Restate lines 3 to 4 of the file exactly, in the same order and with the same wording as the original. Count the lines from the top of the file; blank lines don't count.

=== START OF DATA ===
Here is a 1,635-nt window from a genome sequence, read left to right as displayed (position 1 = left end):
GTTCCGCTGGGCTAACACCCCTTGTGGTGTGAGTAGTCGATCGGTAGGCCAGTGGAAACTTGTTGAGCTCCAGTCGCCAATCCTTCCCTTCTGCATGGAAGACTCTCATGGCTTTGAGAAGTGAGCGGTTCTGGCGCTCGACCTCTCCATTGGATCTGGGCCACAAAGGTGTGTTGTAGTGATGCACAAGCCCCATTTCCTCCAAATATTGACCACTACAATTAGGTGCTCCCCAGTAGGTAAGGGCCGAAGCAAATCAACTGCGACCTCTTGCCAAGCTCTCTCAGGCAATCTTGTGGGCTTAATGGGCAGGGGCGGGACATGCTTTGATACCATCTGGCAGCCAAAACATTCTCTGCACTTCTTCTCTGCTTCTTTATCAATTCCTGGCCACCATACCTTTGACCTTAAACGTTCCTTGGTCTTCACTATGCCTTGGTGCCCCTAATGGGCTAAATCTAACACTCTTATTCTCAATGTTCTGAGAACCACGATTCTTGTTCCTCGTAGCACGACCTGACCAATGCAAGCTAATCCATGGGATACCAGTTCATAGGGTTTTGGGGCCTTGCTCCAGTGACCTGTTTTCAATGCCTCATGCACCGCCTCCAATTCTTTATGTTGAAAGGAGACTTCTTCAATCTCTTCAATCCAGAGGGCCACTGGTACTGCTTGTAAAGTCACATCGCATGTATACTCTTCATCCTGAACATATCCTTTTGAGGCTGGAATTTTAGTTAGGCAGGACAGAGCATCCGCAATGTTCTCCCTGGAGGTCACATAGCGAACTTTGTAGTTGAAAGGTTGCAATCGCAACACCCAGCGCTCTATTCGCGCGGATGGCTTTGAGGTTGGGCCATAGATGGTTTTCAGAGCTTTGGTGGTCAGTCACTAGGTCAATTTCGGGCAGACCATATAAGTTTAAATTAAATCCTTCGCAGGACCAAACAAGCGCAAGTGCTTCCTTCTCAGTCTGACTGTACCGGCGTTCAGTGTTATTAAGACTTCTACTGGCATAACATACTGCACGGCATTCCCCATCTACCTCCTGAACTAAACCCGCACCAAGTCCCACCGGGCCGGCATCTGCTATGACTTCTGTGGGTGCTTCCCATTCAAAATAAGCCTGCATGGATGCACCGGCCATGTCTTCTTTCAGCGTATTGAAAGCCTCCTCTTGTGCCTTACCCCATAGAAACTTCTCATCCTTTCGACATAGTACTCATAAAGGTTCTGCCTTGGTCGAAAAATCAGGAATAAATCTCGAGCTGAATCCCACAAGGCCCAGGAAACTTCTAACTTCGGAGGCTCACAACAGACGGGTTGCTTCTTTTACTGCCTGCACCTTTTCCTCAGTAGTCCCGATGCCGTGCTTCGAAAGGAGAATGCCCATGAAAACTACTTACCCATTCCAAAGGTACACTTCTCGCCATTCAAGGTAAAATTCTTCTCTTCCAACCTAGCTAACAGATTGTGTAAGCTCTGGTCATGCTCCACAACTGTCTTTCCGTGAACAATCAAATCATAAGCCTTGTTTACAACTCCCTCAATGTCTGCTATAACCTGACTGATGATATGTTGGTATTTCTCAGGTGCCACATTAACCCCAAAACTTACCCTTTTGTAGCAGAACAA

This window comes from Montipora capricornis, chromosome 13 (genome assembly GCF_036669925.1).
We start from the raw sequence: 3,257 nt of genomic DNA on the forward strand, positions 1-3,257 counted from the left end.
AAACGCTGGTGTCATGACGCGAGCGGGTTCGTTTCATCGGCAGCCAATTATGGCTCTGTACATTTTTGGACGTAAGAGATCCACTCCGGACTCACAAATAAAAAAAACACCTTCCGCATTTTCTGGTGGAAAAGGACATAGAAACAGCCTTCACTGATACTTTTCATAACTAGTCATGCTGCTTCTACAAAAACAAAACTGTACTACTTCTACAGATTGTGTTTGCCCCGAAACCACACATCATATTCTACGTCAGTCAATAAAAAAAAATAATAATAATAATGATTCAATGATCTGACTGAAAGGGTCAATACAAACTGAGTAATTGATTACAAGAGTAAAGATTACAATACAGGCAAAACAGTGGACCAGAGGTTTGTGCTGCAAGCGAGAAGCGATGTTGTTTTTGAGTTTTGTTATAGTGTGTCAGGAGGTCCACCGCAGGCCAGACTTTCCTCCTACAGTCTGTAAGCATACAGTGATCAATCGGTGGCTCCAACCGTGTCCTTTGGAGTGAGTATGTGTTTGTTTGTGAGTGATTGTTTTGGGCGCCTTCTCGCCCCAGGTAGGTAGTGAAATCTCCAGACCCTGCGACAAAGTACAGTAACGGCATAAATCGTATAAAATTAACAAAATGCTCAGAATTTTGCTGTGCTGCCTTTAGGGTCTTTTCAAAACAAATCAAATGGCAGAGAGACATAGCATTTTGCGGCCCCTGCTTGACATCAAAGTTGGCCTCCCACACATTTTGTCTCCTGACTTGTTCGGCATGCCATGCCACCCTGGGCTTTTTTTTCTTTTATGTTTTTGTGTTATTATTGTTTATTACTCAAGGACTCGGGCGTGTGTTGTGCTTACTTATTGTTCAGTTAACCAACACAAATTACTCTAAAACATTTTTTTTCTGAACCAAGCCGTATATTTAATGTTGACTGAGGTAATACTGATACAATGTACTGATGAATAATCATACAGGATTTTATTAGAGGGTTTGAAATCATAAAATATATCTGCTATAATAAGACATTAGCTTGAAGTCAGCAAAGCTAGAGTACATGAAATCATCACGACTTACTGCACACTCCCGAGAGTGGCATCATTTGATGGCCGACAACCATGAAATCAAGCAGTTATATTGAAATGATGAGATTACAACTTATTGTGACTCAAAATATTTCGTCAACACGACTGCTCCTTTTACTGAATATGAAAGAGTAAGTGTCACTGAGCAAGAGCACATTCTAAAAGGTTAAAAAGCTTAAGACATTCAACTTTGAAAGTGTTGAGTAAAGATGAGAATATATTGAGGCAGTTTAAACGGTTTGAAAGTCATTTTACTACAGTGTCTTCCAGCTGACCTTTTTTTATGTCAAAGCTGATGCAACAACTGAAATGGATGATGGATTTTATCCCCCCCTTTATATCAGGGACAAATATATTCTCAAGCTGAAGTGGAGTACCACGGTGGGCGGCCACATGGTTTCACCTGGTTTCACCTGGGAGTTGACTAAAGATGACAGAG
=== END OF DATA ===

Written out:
This window comes from Montipora capricornis, chromosome 13 (genome assembly GCF_036669925.1).
We start from the raw sequence: 3,257 nt of genomic DNA on the forward strand, positions 1-3,257 counted from the left end.